But I've seen/heard some adult ballet students respond quite badly to corrections, verbal or hands on. Not straight to the teacher, but after or on-line. If they're inexperienced they don't realise that corrections are good! Corrections are GREAT :clapping: but if they are inexperienced they think corrections are like being the "bad" pupil back at school.


It's got to the point where, at one class I do when I'm in London with a wonderful teacher, Hannah Frost, announces at the start of her Beginners' class (which is a very tough work out on the basics!) that she will be correcting and she will be touching us. I think Hurrah! Proper teaching, but some people find it intimidating or "disrespectful". Go figure ...


So it could be that your new teacher has had bad experiences in this way. Maybe a chat to him?

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Hi Kini,


It sounds as if he has not had much prior experience of teaching adults and doesn't really know much about their expectations.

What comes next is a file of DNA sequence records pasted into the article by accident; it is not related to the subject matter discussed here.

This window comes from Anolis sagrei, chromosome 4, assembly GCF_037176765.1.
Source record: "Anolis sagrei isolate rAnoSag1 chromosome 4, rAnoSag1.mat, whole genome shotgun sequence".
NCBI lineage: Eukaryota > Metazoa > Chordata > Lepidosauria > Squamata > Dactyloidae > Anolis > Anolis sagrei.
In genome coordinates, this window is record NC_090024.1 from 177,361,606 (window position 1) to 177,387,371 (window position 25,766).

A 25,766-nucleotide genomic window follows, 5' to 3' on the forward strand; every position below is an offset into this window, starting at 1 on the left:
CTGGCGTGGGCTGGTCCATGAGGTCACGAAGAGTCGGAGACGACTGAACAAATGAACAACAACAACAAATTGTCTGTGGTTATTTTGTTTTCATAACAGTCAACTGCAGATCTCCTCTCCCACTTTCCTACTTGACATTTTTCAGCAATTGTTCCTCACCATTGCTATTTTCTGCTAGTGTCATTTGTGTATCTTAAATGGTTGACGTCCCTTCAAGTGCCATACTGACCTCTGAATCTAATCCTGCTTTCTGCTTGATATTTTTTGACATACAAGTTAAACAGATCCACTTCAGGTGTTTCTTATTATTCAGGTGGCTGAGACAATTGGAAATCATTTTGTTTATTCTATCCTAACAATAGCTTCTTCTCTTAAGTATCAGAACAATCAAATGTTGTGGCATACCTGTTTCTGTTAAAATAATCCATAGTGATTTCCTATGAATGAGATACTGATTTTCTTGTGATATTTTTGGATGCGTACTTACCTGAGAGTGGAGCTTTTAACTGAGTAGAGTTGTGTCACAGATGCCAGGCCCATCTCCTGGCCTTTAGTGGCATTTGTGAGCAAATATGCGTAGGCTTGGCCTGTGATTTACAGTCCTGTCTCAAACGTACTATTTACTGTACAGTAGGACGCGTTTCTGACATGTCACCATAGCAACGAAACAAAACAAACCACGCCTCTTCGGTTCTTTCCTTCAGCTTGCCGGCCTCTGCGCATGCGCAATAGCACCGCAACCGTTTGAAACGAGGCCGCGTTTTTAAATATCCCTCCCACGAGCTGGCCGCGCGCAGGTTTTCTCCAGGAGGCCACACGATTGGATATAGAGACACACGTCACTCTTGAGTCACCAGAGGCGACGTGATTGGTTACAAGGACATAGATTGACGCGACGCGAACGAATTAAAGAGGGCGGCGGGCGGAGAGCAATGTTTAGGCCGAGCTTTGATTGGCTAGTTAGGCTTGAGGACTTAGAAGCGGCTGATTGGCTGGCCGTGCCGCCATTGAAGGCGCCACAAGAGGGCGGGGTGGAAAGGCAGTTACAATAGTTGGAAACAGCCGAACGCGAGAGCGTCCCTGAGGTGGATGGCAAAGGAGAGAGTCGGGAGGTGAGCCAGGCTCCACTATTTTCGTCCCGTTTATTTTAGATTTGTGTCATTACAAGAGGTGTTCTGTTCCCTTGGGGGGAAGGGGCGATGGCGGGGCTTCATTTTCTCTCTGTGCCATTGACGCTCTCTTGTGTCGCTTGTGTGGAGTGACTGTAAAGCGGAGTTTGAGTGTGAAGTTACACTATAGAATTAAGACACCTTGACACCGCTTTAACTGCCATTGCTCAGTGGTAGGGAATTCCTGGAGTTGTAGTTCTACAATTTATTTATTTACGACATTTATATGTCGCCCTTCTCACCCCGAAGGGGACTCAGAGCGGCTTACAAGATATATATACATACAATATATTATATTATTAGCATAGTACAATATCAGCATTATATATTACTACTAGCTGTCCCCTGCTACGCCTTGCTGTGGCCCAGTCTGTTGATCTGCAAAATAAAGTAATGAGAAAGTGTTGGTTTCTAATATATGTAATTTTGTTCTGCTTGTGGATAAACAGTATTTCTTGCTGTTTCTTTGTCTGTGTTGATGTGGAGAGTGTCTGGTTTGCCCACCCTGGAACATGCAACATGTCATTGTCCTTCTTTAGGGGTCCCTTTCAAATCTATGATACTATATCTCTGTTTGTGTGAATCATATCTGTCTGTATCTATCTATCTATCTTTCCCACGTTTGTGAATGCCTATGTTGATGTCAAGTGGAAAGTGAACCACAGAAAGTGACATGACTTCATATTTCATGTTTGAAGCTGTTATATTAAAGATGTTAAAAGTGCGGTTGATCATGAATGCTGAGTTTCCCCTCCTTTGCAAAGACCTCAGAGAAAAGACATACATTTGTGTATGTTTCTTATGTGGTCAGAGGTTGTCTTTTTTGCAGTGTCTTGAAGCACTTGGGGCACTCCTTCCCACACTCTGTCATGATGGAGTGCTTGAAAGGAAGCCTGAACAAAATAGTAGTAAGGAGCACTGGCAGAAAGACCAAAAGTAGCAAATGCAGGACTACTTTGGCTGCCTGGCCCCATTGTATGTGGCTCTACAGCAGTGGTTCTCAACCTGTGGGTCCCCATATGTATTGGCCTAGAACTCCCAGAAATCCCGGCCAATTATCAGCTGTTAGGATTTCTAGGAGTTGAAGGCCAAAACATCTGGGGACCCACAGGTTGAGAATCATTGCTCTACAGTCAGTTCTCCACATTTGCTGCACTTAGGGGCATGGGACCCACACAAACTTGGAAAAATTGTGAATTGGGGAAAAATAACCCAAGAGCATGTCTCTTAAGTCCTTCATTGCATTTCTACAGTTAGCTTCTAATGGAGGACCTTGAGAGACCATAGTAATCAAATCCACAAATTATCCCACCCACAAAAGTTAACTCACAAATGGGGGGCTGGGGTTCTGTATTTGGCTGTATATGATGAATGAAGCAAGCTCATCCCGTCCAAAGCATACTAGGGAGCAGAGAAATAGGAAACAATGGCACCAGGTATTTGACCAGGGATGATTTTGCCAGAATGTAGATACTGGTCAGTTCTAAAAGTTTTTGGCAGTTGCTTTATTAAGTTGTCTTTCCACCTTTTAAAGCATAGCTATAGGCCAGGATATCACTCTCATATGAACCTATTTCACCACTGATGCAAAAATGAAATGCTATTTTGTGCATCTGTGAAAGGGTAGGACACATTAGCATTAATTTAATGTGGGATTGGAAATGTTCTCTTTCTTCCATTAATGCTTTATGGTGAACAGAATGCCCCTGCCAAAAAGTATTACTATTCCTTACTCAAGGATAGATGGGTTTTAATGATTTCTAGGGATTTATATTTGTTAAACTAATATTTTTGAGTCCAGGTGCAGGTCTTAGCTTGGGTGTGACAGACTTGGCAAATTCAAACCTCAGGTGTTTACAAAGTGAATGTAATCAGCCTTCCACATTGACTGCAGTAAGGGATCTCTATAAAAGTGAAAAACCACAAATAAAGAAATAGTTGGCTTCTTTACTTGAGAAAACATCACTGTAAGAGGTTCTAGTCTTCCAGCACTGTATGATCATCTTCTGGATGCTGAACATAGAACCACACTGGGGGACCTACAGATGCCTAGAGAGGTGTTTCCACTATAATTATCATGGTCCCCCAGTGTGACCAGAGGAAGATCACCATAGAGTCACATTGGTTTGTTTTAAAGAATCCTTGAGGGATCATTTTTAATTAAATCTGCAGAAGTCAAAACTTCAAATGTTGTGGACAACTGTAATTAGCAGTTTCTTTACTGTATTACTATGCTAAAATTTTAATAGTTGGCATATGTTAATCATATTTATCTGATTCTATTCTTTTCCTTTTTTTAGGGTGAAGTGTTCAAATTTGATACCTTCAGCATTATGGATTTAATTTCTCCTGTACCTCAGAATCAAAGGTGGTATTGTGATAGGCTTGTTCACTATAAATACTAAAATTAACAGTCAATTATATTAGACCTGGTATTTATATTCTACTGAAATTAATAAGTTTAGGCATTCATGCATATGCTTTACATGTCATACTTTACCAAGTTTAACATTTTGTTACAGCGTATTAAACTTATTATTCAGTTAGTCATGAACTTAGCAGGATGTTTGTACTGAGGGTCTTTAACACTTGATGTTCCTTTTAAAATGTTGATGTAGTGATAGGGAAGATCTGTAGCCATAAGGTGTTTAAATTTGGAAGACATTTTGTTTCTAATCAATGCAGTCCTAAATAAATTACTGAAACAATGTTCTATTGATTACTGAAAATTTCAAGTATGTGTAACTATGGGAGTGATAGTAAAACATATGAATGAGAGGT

Why don't you just have a chat to him after class? (If the worst happens & he reacts badly, you needn't ever have to go back and see him again afterwards....!)


He must be wondering why the numbers have dropped and may welcome the feedback. (Alternatively he may hate teaching adults and this may be part of a cunning plan to undermine the class so that it gets cancelled due to low numbers & he wouldn't have to teach it any more! In which case a word to the Director would definitely be in order!)

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Turns out he disliked teaching adults as 'It was a waste of his time as adults will never progress and can not be serious students". He has since left for greener pastures.

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Sounds like good riddance to me. I hope you get an amazing new teacher! My adult class similarly had a teacher last year that didn't give a single correction and went to sit down between giving combinations. He was a substitute teacher for just the one class. I suspect that he wasn't experienced in teaching adult classes and wasn't sure whether corrections would be welcome. At least I'm hoping so.

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what !?! Seriously !?! He hasn't seen really motivated adult ! We're never going to be professionnal but that doesn't forbid us to be motivated to progress !

I hope you'll have a better teacher now (crossing finger for you)

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Thanks all. It was a poor fit all around. I have three other classes at this studio and the instructors know and encourage the fact that the adults are every bit as serious as the teens and want to be treated the same...and they do. :grinning: